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CDC tracks streptococcal infections linked to flesh-eating disease

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In Georgia, the state’s Department of Public Health tracks iGAS infections, and on Friday, a spokesperson said the agency is seeing an increase in cases. However, the DPH was unable to disclose the number of cases seen recently. Under DPH guidelines, all Georgia physicians, labs, and other healthcare professionals are required by law to report patients with iGAS within seven days.

The spokesperson said additional tests were being performed on samples sent to the CDC.

Meanwhile, a spokesperson for Children’s Healthcare of Atlanta said they are not seeing an increase in the number of patients with Group A strep infections, but they remain vigilant.

“Children’s recommends that all children and adults be vaccinated against influenza and chickenpox, as group A streptococcus can appear as a secondary infection,” the hospital system said in a statement. “Parents should consult their child’s pediatrician with concerns about prolonged or delayed onset of fever during a respiratory illness.”

Group A Streptococcus bacteria can cause milder but still painful illnesses – such as strep throat, commonly called strep throat. Symptoms can include sore throat, pain when swallowing, fever, red and swollen tonsils and swollen lymph nodes. Children may have symptoms that also include headache, stomach pain, nausea and vomiting. People with strep throat may also have a rash, known as scarlet fever.

In contrast, more dangerous iGAS infections “are associated with high mortality rates and require prompt treatment, including appropriate antibiotic therapy,” the CDC said.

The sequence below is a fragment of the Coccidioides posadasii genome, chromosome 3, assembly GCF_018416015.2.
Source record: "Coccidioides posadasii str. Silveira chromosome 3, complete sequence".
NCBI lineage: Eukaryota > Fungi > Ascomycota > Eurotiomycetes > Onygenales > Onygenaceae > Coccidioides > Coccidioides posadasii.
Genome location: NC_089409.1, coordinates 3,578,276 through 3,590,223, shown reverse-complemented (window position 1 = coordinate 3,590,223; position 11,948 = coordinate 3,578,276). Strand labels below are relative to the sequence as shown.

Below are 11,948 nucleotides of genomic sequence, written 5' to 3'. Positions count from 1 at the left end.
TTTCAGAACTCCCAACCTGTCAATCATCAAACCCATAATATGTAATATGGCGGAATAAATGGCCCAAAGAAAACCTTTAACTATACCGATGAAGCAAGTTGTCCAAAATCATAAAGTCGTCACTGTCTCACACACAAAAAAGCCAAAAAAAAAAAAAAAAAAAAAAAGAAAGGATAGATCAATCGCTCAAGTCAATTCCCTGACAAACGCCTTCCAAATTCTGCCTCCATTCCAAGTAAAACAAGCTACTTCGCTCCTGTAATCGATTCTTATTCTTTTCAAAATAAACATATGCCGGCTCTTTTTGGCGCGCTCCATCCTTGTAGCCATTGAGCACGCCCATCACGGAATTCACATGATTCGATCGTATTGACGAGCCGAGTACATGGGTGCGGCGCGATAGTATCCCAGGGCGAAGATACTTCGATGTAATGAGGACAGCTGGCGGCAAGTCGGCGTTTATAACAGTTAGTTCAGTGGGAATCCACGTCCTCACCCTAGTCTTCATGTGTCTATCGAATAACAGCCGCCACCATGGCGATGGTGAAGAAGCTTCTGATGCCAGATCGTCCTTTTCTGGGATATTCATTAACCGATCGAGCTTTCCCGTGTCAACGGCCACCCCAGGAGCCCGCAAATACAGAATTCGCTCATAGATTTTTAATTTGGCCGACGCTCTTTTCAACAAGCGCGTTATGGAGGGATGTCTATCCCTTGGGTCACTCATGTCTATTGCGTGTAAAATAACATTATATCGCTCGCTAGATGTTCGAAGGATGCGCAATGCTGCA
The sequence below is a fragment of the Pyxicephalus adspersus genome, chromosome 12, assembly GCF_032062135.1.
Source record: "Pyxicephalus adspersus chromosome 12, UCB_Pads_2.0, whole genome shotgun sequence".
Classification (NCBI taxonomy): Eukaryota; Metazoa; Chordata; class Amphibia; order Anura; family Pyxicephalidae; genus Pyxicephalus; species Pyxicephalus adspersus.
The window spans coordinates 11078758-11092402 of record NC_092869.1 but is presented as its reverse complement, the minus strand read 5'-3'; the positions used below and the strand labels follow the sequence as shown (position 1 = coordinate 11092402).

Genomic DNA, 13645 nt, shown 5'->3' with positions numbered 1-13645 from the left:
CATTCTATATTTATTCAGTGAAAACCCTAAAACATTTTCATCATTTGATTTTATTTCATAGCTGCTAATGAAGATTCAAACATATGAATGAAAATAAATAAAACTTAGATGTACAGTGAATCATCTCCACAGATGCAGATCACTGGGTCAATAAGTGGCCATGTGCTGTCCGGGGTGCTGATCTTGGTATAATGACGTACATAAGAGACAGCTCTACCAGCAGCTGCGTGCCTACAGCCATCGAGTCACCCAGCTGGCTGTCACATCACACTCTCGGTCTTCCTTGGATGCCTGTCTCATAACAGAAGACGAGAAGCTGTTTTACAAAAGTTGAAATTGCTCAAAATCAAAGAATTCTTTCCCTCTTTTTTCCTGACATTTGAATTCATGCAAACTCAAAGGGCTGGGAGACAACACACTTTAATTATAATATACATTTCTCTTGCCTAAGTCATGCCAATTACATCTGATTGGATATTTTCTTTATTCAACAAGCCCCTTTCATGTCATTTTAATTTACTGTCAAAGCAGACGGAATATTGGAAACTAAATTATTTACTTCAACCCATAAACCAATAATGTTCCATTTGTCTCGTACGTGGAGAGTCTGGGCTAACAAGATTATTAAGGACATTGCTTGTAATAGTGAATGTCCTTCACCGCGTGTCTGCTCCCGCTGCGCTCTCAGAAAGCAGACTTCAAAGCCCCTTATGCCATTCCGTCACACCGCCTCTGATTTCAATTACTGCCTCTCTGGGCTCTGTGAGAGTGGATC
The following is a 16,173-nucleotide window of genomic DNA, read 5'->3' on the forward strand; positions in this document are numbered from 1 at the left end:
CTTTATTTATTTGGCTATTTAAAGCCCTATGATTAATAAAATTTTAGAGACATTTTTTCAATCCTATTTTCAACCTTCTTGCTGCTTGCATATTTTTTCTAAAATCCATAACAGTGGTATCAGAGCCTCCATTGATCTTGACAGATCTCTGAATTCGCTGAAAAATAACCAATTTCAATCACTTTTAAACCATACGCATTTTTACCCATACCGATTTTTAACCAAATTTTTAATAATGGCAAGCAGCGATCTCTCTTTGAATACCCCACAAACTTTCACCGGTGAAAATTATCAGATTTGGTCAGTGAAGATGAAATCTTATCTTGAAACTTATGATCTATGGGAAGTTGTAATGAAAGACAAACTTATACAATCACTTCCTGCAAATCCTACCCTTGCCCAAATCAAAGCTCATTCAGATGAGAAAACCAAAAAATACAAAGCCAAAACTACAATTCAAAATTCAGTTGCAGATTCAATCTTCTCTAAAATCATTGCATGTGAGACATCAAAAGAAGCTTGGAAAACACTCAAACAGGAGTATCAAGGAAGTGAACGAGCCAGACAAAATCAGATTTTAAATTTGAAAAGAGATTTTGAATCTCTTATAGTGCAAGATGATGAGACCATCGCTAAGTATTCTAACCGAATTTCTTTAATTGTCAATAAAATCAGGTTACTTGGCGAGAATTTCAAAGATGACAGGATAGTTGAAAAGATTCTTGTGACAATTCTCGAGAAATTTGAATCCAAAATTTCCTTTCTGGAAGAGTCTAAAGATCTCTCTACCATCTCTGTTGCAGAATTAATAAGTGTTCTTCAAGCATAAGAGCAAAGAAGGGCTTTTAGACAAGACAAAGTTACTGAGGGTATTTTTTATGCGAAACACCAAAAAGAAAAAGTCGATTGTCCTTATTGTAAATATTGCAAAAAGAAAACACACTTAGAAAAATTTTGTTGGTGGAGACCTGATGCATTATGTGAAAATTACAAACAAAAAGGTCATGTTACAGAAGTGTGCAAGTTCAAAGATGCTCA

Health authorities in Britain have been tracking cases of iGAS, which remain rare there. In early December, authorities reported five deaths recorded within a week of a diagnosis of iGAS in children under 10 in England. During the last season, where Group A streptococcal infections were particularly high, there were four deaths in the same age group in the same period.

Exposure to someone with strep throat puts them at greater risk of iGAS infection, the CDC said. Strep throat is common among schoolchildren ages 5 to 15 and typically peaks in the US from December through April. Cases of iGAS are particularly high when flu levels are high, and this flu season is shaping up to be the worst in at least a decade.

People who are already sick or have recently had a viral infection, such as the flu or chickenpox, are at higher risk for iGAS, according to the CDC. Elderly people, nursing home residents, people with chronic medical conditions, people with wounds or skin conditions, intravenous drug users, homeless people, and Native American populations are also considered to be at higher risk for iGAS.

The CDC is urging parents to familiarize themselves with the symptoms of iGAS and seek immediate medical attention. Here is a summary of the symptoms of the most dangerous complications:

— Necrotizing fasciitis: Early symptoms include a red, warm, or swollen area of ​​skin that spreads rapidly, severe pain, and fever. Later symptoms may include ulcers, blisters or black spots on the skin, change in skin color, pus or discharge from the infected area, dizziness, fatigue, nausea or diarrhea.

— Streptococcal toxic shock syndrome: the illness begins with fever and chills, aches, nausea, and vomiting. But, within 24 to 48 hours, more serious symptoms develop, such as low blood pressure, faster-than-normal heart rate, rapid breathing, and organ failure. Kidney failure, for example, can be detected if the person stops urinating. Liver failure can be detected if they are bleeding or bruising a lot, and their eyes may turn yellow.

— Cellulite: Symptoms appear as a red, swollen, painful area of ​​skin – usually on the feet and legs – that is warm and tender to the touch. “The skin may appear bumpy, like the peel of an orange, or blisters may appear on the affected skin. Some people may also develop fever and chills,” the CDC said.

A bacterial iGAS infection in someone who already has a viral infection from another illness may show up in a patient as ongoing or worsening symptoms after an initial improvement in the illness.

Editor Helena Oliviero and the Associated Press compiled this report